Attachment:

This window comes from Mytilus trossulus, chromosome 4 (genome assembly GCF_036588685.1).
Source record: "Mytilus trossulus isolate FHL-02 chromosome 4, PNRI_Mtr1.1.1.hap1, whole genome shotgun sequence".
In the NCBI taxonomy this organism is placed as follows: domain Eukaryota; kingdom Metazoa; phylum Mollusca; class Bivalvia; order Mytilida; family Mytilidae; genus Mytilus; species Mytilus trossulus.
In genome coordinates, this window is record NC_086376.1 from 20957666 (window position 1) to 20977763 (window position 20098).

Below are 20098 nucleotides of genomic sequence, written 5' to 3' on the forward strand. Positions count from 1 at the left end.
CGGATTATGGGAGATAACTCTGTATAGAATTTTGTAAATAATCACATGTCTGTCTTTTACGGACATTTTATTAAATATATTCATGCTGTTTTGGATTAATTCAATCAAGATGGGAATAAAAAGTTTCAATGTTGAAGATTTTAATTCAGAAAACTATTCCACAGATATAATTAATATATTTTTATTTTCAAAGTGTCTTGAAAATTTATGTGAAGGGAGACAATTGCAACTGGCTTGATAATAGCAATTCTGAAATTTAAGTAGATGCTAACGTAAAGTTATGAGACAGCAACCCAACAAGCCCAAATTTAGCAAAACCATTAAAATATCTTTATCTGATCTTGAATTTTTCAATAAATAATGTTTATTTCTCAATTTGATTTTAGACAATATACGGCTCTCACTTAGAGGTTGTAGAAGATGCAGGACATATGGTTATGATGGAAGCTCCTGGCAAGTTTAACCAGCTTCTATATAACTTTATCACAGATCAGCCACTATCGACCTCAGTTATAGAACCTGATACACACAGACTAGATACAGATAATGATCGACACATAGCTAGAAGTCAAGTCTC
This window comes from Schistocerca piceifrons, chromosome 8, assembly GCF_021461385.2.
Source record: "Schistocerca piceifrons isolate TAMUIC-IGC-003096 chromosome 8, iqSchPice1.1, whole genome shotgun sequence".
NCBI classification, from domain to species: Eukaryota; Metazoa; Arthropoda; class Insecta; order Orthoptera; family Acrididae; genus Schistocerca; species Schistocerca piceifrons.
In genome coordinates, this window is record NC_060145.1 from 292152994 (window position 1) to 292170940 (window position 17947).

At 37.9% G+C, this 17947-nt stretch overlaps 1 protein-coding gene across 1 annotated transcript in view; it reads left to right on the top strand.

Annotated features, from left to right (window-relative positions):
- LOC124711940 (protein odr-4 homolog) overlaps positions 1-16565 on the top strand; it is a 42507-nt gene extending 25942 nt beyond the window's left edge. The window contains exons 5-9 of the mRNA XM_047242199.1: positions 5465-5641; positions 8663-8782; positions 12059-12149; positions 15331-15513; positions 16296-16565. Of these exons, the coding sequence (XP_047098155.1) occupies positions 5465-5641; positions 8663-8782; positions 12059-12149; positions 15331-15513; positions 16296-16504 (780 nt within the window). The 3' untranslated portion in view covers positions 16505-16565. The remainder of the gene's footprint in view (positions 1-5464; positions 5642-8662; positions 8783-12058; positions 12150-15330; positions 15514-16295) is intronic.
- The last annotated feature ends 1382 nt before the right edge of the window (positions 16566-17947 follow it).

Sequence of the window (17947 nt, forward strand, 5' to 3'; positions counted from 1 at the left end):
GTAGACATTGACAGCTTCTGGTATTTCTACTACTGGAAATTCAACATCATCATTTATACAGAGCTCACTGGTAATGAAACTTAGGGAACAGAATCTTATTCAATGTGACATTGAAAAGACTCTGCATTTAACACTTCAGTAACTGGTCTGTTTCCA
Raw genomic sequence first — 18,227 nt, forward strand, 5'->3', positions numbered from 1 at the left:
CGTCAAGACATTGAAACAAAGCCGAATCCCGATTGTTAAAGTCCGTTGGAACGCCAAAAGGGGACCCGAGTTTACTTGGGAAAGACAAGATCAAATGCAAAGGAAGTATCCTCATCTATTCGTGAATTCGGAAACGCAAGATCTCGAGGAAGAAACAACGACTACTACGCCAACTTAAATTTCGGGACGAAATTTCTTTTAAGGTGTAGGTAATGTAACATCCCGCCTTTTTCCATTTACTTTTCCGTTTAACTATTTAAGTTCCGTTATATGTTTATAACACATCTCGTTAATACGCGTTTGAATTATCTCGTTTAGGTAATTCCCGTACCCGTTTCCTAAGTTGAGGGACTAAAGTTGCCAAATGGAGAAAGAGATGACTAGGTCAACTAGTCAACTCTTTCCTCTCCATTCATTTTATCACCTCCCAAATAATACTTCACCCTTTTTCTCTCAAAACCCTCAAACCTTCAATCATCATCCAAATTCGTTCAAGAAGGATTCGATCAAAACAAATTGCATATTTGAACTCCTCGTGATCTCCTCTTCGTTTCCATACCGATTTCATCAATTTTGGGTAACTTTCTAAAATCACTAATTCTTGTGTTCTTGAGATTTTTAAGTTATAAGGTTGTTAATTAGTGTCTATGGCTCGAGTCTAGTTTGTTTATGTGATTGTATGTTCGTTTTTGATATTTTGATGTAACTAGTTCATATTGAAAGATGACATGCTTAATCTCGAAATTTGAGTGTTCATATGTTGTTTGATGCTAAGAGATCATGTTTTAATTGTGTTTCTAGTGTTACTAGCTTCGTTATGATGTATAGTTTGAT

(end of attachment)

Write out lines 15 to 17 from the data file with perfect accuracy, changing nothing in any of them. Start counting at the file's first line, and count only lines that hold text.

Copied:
Sequence of the window (17947 nt, forward strand, 5' to 3'; positions counted from 1 at the left end):
GTAGACATTGACAGCTTCTGGTATTTCTACTACTGGAAATTCAACATCATCATTTATACAGAGCTCACTGGTAATGAAACTTAGGGAACAGAATCTTATTCAATGTGACATTGAAAAGACTCTGCATTTAACACTTCAGTAACTGGTCTGTTTCCA
Raw genomic sequence first — 18,227 nt, forward strand, 5'->3', positions numbered from 1 at the left: